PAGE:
Top Ten Mountain Bike Meccas (Beyond Moab)
Tucked in amidst the deep forests of the Allegheny Mountains in eastern West Virginia, just beside the Elk River, the tiny town of Slatyfork (pop. 448) serves as a hub for some of the East's best biking. The little town is surrounded by the mammoth Monongahela National Forest, 900,000 miles of public land just crawling with trails.
Locals boast that they've got 200 miles of trails just outside their doors, and innumerable more twist through the forest as a whole. It's diverse territory, too. Technical singletrack lies just minutes away from a more gentle rails-to-trails route. A couple of resorts, the Elk River Touring Center and Snowshoe Mountain, offer guided tours and shuttles uphill. All in all, there's no reason to stay away from these gorgeous, green mountains for too long. The trails that follow are our best suggestions for keeping busy while you're around Slatyfork.
The Greenbrier River Trail
This former railroad grade situated alongside the Greenbrier River has been converted to recreational use. It stretches from Cass in the north to North Caldwell in the south, running for 76 miles over packed limestone. Because of its easy grade (less than 1 percent) and scenic highlights like tunnels and bridges, this is an ideal route for the entire family. Cass is accessible from Slatyfork via Highway 66.
The Gauley Mountain Ride/Trail #438
This trail, along an old logging-era railroad grade, takes riders through stands of red spruce and hardwoods. It's a ten-mile out-and-back, on a relatively smooth and narrow dirt trail. The ride starts on Forest Road 24, which is located about five miles south of Slatyfork off of Hwy. 219. You begin riding at the Gauley Mountain Trailhead, then continue straight at the Tea Creek Connector Trail intersection, the Bear Pen Ridge Trail intersection, the Red Run Trail intersection, and the Right Fork Connector Trail intersection. The trail ends at the trailhead parking area on the Highland Scenic Highway. Return the way you came.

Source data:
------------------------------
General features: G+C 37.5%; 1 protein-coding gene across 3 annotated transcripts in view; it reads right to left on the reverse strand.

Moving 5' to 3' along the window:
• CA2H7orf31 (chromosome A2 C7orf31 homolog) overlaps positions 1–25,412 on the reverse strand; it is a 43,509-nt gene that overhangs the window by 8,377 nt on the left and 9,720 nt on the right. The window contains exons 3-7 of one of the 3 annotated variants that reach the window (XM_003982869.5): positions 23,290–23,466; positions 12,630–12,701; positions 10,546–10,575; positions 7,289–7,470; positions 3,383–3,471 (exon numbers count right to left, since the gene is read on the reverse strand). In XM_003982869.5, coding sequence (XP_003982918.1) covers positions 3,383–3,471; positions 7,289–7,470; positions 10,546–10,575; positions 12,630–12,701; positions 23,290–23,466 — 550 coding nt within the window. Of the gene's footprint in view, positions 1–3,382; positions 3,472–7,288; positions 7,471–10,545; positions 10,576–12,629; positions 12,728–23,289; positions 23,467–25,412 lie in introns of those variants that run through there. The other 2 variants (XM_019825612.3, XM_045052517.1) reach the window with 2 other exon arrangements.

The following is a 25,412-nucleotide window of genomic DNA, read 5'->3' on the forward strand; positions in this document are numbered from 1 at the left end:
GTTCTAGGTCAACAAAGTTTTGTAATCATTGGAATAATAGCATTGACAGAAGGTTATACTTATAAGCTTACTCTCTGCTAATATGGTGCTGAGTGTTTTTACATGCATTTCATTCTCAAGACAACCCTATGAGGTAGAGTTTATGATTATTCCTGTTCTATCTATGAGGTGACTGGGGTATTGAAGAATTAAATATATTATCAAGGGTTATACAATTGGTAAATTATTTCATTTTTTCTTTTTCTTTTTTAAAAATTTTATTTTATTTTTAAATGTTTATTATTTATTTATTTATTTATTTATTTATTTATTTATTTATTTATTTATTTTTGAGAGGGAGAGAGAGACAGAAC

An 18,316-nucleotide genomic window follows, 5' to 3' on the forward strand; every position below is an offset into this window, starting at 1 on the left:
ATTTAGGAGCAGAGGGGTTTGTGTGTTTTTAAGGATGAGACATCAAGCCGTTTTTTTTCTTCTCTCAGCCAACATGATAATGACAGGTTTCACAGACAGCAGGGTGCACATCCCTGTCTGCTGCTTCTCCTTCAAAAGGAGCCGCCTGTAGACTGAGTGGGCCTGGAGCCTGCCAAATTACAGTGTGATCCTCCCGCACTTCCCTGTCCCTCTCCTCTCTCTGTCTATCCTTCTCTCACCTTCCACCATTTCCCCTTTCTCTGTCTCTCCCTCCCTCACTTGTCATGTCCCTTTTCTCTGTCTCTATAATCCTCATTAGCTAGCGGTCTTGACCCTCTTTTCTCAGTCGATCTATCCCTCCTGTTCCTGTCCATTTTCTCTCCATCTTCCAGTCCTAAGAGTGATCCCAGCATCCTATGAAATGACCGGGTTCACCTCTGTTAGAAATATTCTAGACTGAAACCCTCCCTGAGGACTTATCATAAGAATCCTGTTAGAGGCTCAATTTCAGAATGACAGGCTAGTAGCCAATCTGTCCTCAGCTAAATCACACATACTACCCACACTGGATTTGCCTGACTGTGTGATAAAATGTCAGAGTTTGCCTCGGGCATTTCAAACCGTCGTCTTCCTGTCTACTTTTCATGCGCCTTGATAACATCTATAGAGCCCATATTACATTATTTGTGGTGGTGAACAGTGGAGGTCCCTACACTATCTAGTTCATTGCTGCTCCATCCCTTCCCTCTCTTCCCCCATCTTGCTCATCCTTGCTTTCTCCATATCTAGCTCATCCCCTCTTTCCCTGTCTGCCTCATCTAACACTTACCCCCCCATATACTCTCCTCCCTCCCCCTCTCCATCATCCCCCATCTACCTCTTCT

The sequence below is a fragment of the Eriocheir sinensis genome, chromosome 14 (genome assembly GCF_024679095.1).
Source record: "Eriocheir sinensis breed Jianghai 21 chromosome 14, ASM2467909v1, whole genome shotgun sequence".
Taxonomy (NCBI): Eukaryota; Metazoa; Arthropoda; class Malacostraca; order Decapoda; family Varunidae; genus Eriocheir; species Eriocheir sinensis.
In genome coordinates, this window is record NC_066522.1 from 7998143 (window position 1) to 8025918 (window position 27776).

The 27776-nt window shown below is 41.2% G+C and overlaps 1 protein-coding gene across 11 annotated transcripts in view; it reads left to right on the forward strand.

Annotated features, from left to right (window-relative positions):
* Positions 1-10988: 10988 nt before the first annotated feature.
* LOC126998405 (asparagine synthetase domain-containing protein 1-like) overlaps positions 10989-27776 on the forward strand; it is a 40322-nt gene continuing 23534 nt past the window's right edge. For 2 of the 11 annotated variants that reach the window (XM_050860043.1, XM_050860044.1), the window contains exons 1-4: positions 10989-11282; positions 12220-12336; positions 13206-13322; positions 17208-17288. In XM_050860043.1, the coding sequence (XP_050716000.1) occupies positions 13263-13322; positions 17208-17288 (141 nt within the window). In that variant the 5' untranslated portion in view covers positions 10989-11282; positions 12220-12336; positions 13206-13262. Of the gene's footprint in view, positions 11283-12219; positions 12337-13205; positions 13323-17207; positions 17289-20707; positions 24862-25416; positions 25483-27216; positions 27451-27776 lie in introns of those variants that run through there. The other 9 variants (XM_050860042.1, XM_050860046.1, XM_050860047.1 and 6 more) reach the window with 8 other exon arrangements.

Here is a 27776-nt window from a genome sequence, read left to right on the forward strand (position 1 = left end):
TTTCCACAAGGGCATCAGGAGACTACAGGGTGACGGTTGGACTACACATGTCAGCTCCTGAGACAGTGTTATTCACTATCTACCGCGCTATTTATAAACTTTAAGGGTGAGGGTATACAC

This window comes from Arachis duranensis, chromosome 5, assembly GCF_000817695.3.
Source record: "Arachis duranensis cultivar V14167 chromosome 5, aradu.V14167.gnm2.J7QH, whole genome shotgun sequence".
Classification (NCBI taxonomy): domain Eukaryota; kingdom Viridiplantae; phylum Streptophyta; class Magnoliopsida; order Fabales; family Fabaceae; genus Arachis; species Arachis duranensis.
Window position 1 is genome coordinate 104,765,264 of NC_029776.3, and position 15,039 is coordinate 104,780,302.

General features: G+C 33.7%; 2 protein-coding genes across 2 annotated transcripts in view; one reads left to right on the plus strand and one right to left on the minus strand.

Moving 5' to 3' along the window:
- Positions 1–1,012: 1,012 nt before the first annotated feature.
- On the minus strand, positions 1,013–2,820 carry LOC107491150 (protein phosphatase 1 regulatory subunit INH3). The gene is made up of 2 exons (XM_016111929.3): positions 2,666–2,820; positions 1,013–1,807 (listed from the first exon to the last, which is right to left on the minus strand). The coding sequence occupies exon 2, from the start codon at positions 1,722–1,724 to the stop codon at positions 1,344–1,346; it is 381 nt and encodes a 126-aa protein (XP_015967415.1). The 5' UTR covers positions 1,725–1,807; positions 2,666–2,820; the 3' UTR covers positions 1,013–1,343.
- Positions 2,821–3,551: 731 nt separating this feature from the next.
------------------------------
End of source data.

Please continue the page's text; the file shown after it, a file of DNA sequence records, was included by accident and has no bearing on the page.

Bannock Shoals Trail Ride
This 22-mile, out-and-back trail runs along smooth gravel and dirt. Like the Gauley Mountain Ride Trail, it begins along Forest Road 24. Follow the same directions as for the Gauley Trail, but about 1.4 miles in, turn left on FR 135, which begins as a wide gravel road. Here you'll pass some reclaimed strip mines. When you see the Forest Service Trails sign at 5.7 miles, turn left up the hill. Continue straight around the barrier at the Bannock Shoals/Boundary/Saddle Loop trailhead. Be careful at 9.5 miles, because the trail detours around Bannock Shoals Run. Continue straight downhill, going through the Tea Creek Campground. Return the way you came.
The Cranberry Backcountry
A wide variety of riding opportunities are available in the Cranberry Backcountry, where hundreds of miles of roads and trails have been closed to motor vehicles. Cranberry River Road, a converted rail trail, offers access to numerous loops. Other trails in the area include Blue Knob, Pocahontas, and Cow Pasture. Riding isn't allowed in the Cranberry Wilderness and Botanical areas.
West Virginia Mountain Biking Association (304) 296-4142
Pocahontas County Tourism Commison (800) 336-7009
Details mentioned in this article were accurate at the time of publication